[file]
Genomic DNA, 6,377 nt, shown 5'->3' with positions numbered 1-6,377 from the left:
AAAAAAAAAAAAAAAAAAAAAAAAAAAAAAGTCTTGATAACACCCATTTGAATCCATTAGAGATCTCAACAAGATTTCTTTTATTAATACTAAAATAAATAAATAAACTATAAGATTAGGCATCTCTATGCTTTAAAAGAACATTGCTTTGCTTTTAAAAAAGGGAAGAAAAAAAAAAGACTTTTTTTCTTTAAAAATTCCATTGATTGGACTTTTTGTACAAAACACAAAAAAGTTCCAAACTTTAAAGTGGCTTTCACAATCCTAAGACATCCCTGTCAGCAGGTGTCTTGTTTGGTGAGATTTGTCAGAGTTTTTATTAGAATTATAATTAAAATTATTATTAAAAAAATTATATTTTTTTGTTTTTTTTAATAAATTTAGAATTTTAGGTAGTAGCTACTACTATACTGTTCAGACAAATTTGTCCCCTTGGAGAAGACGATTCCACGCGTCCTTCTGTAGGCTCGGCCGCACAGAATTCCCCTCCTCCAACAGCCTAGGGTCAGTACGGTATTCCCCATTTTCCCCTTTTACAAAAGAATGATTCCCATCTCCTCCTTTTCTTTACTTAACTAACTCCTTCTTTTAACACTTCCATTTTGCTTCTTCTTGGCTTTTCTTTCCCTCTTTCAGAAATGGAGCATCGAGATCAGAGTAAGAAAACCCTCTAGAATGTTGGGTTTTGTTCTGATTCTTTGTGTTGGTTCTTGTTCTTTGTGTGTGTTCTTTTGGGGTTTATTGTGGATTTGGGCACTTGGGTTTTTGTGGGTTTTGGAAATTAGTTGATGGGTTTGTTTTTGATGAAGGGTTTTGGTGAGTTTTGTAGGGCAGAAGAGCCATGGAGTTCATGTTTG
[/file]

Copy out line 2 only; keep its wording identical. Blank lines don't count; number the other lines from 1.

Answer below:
AAAAAAAAAAAAAAAAAAAAAAAAAAAAAAGTCTTGATAACACCCATTTGAATCCATTAGAGATCTCAACAAGATTTCTTTTATTAATACTAAAATAAATAAATAAACTATAAGATTAGGCATCTCTATGCTTTAAAAGAACATTGCTTTGCTTTTAAAAAAGGGAAGAAAAAAAAAAGACTTTTTTTCTTTAAAAATTCCATTGATTGGACTTTTTGTACAAAACACAAAAAAGTTCCAAACTTTAAAGTGGCTTTCACAATCCTAAGACATCCCTGTCAGCAGGTGTCTTGTTTGGTGAGATTTGTCAGAGTTTTTATTAGAATTATAATTAAAATTATTATTAAAAAAATTATATTTTTTTGTTTTTTTTAATAAATTTAGAATTTTAGGTAGTAGCTACTACTATACTGTTCAGACAAATTTGTCCCCTTGGAGAAGACGATTCCACGCGTCCTTCTGTAGGCTCGGCCGCACAGAATTCCCCTCCTCCAACAGCCTAGGGTCAGTACGGTATTCCCCATTTTCCCCTTTTACAAAAGAATGATTCCCATCTCCTCCTTTTCTTTACTTAACTAACTCCTTCTTTTAACACTTCCATTTTGCTTCTTCTTGGCTTTTCTTTCCCTCTTTCAGAAATGGAGCATCGAGATCAGAGTAAGAAAACCCTCTAGAATGTTGGGTTTTGTTCTGATTCTTTGTGTTGGTTCTTGTTCTTTGTGTGTGTTCTTTTGGGGTTTATTGTGGATTTGGGCACTTGGGTTTTTGTGGGTTTTGGAAATTAGTTGATGGGTTTGTTTTTGATGAAGGGTTTTGGTGAGTTTTGTAGGGCAGAAGAGCCATGGAGTTCATGTTTG